Yes, ZFS has awesome volume-management features. If you have a big fileserver with a dozen drives, ZFS is a godsend. However, considering that most laptops, desktop, and small servers only have only 1-2 hard drives, ZFS is a total overkill for the average user. Which was precisely my point.

Re:Well, how does a Honda Civic ... (4, Informative)

DavidS (31112) | about 8 years ago | (#15642985)

This is true, but let's look at the case of 1-2 drives:

Assuming we still want mirroring or volume management on our two drives:
The overhead is still greater for SVM or for linux md and sistina lvm. Both require more administration knowledge, time, and commands to accomplish the same tasks that ZFS can do in a couple commands. (Yes, I'm aware that mdadm helps the process a *bit*, but it's still obtuse.) Anyone who has setup either knows how annoying anything is with either choice. (having to micromanage partitions, etc.)

The biggest thing for ZFS in a ``small'' 1-2 drive usage case is, in my opinion, the pooling: ZFS doesn't require one to set volume sizes in advance. Since everything pulls out of a common pool, the size of volumes can grow or shrink accordingly. (Affected by free pool space or volume quotas.) So, that means that one can just create their volumes, and not have to worry about making them the wrong size.

I'd also argue that fault tolerance is important anywhere, large or small.

Another thing is on-disk, low overhead, compression that can be enabled just by toggling one filesystem paramater, live. For a lot of things that people store, this compression would save a lot of space.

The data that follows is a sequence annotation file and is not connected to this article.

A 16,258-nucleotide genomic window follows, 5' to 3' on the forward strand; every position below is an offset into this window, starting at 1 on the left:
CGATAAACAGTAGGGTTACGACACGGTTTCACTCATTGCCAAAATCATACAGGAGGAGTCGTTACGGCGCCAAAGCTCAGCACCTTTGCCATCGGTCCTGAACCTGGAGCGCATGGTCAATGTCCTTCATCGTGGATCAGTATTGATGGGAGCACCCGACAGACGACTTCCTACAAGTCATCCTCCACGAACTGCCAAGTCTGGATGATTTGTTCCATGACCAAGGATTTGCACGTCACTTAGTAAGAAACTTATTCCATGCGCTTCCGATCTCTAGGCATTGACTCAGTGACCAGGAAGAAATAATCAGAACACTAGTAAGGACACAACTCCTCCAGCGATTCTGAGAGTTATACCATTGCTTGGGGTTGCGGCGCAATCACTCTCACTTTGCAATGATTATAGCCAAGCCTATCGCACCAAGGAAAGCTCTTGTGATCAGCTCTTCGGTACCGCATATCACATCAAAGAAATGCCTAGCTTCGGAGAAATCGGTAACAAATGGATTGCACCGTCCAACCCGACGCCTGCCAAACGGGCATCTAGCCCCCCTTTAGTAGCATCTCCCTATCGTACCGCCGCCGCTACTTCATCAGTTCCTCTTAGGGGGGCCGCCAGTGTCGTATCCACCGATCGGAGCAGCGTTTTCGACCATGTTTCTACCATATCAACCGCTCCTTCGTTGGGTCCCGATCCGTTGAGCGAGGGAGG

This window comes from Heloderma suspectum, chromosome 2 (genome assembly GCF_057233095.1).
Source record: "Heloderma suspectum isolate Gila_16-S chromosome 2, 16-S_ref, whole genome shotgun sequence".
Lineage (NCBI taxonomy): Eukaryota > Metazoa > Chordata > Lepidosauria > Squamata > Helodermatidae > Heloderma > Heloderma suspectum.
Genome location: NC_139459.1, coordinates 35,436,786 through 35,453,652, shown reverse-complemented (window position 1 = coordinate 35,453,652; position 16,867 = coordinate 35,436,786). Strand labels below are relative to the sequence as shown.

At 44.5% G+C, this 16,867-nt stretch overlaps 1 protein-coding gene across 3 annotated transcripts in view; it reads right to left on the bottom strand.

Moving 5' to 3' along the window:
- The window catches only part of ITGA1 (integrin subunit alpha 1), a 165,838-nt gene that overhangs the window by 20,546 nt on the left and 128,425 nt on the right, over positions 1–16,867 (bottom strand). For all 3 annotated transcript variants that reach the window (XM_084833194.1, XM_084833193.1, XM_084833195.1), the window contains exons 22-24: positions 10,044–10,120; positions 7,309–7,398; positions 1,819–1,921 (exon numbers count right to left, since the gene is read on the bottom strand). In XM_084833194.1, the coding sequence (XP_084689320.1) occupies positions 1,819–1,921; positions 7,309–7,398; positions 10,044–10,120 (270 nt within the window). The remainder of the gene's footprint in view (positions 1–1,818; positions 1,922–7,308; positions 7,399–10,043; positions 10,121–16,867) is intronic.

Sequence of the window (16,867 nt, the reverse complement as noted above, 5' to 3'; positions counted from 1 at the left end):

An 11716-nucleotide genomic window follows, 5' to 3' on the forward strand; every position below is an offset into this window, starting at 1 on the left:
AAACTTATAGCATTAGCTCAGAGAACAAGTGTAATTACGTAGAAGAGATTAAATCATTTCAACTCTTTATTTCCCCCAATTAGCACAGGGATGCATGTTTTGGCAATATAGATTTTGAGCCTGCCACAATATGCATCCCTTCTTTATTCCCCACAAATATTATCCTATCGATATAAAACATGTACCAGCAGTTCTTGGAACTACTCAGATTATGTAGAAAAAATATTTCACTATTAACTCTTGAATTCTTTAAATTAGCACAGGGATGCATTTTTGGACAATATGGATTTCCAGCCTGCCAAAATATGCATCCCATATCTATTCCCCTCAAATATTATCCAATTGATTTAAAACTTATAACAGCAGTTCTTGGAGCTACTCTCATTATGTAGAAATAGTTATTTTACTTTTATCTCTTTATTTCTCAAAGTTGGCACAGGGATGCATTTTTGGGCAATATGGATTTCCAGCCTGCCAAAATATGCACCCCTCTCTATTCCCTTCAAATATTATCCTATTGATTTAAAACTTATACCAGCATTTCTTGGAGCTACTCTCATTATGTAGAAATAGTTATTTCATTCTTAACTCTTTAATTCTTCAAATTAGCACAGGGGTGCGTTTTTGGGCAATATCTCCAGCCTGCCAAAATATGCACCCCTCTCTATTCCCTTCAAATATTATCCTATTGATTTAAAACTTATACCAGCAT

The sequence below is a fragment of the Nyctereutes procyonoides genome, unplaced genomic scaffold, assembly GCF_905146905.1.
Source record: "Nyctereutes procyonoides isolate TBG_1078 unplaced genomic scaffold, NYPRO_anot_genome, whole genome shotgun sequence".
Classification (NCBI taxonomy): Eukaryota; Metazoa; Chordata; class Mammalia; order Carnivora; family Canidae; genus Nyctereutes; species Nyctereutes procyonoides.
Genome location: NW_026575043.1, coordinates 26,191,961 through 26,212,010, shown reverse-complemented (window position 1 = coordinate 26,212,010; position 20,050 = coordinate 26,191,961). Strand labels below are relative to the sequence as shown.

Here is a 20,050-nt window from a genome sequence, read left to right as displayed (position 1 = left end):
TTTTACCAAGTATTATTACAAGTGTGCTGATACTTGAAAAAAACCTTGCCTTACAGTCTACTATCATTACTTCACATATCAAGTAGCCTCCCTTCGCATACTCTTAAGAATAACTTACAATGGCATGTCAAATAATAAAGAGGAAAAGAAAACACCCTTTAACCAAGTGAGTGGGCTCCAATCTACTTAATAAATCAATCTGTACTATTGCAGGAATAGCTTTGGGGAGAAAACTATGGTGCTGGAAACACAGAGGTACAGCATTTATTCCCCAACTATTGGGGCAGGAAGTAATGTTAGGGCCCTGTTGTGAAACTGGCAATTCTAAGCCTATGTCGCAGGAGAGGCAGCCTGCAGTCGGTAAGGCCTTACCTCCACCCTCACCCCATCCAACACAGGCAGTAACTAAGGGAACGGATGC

They really put a lot of thought in ZFS. It scales amazingly well, from small to large. I'm not really giving it justice explaining it here, so I'd encourage you to look at the documentation with an open mind before just writing it off as an ``enterprise only'' thing.

dks
(I have no affiliation with Sun in any way.

design (1)

m874t232 (973431) | about 8 years ago | (#15643557)

I'm not so sure that that's a reasonable analogy.

ext2 and ext3 are very high performance file systems that have no trouble moving large amounts of data. ext4 appears to be a market-driven extension of ext3, in which what amounts to users pay for the minimum number of changes necessary to get the job done.

ZFS, on the other hand, is a typical Sun design, in which their kernel engineers throw in every feature they can think of and Sun is marketing the hell out of it. But a lot of features also means a lot of features that can be misconfigured, that can have bugs, and that can cause unexpected performance bottlenecks.

Even if the ZFS feature set is the right one, it's far from clear that putting them into the file system layer is the right place to put them.

So, at this point, ZFS may end up being more Edsel than Liebherr T282.

Re:How does it compare to zfs? (1)

The_Wilschon (782534) | about 8 years ago | (#15643375)

Wow. I realized most people didn't RTFA, but this is the first instance I've seen of of not RTFS(ummary)... It is proposed. That is, it doesn't exist yet.

Sounds like a good idea. (5, Funny)